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It's not the javaholics in danger now—it's the occasional sippers.

Just when we thought coffee was safe again, now cardiologists are saying that the occasional after-dinner cup of coffee is worse for the heart than drinking it every day.

The research is the first to show that the surge in blood pressure that a noncoffee-drinker experiences is worse than the potential long-term effects on a coffee addict.

The culprit isn't caffeine, but other ingredients in coffee that cause the blood vessels to contract. Regular coffee-drinkers are used to these effects, but in noncoffee-drinkers the sudden strain on their heart increases their risk of a heart attack, a cardiologist at the University of Zurich says.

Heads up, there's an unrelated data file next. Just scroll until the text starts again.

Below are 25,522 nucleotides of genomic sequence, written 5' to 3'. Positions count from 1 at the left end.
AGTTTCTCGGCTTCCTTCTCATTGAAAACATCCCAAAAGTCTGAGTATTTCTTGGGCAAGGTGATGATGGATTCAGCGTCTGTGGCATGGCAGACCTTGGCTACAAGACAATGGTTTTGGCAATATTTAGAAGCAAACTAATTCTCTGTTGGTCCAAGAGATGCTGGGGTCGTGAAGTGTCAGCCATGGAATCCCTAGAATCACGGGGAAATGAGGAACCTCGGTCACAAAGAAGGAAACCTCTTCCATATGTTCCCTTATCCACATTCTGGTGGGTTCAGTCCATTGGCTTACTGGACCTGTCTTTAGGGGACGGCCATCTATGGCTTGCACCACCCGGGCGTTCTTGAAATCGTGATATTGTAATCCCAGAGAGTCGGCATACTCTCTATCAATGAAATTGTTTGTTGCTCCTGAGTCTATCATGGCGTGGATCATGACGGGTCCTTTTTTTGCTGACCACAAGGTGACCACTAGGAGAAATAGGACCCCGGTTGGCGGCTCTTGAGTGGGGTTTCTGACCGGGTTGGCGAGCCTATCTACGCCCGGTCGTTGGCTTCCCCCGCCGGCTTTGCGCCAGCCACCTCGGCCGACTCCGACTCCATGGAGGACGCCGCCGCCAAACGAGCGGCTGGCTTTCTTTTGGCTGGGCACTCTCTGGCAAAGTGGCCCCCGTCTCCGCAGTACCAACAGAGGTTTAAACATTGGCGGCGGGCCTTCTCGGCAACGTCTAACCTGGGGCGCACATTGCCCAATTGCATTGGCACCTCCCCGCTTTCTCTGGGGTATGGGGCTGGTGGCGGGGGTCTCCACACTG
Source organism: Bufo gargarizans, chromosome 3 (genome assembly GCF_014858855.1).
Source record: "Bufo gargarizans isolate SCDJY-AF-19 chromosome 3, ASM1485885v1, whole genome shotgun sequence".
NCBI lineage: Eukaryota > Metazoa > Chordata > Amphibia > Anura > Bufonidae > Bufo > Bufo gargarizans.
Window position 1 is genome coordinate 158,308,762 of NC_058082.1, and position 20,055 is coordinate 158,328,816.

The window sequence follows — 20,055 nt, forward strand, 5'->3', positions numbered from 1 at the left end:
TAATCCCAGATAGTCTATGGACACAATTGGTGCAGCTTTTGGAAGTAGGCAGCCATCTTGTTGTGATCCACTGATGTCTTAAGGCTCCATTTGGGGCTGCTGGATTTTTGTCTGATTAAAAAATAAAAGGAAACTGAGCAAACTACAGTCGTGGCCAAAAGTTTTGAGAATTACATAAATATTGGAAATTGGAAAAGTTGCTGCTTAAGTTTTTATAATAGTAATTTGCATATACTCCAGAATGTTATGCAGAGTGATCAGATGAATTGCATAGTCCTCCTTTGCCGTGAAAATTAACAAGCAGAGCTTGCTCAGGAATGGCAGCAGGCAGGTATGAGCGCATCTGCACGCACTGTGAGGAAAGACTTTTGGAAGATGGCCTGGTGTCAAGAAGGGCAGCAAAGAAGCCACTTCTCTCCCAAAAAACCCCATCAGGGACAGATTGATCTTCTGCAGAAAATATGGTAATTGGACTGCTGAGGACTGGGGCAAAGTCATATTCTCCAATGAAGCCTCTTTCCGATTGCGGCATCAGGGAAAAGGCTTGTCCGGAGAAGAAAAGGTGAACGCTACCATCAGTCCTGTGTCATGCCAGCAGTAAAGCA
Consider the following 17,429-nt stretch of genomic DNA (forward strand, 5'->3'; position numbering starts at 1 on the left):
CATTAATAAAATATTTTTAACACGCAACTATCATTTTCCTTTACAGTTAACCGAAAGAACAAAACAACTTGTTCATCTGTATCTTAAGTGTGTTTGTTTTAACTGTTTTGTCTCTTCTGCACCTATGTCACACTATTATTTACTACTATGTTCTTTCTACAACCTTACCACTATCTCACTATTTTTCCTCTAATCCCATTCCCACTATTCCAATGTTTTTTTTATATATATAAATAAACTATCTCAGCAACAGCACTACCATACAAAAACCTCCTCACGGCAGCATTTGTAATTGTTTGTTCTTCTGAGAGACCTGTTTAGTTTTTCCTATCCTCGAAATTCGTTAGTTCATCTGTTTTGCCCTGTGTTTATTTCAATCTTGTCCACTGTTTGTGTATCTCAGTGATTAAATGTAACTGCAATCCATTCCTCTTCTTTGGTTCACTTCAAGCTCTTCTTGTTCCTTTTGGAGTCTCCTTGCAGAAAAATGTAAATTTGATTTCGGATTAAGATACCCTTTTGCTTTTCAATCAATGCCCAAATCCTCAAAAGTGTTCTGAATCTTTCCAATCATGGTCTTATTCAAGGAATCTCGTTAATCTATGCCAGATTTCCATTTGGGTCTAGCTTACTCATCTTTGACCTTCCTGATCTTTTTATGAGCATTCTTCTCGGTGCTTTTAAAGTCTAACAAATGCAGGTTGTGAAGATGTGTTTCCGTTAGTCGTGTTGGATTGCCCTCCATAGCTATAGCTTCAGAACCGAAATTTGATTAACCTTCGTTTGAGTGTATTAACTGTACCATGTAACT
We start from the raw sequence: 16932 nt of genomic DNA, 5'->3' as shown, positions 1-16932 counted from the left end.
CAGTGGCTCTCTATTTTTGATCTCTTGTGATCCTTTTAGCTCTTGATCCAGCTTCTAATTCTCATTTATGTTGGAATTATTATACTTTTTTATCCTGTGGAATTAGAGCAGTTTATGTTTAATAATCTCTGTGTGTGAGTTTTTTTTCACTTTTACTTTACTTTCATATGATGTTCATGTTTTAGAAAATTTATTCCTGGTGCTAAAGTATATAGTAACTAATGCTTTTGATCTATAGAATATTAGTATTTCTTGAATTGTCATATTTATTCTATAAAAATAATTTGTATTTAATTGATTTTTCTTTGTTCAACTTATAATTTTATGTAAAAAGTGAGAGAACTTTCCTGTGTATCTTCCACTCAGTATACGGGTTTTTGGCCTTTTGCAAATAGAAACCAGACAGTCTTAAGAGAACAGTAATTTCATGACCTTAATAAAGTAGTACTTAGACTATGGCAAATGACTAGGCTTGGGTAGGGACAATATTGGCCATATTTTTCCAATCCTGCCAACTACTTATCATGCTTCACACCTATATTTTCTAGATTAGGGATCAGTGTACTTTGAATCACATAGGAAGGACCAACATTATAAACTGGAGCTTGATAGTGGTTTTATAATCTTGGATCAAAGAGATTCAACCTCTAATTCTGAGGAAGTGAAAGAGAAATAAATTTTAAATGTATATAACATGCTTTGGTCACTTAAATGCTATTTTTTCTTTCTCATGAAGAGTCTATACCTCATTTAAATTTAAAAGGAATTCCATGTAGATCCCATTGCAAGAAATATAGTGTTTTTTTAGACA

Dr. Roberto Corti studied the effect on 15 volunteers of giving them a triple espresso, a decaffeinated triple espresso and an intravenous solution of caffeine. When they were given caffeine they experienced an elevated heart-rate and trembling hands. He found, however, that the blood pressure of the nonhabitual coffee-drinkers rose by six times as much as that of those who drank it habitually. This did not occur when the patients were injected with caffeine, but decaffeinated coffee had the same damaging effect.

This effect is said to be caused by substances called theobromines which give coffee its flavor, but also act as stimulants that have powerful effects on the heart.

Source: The Times of London, Aug. 28, 2000

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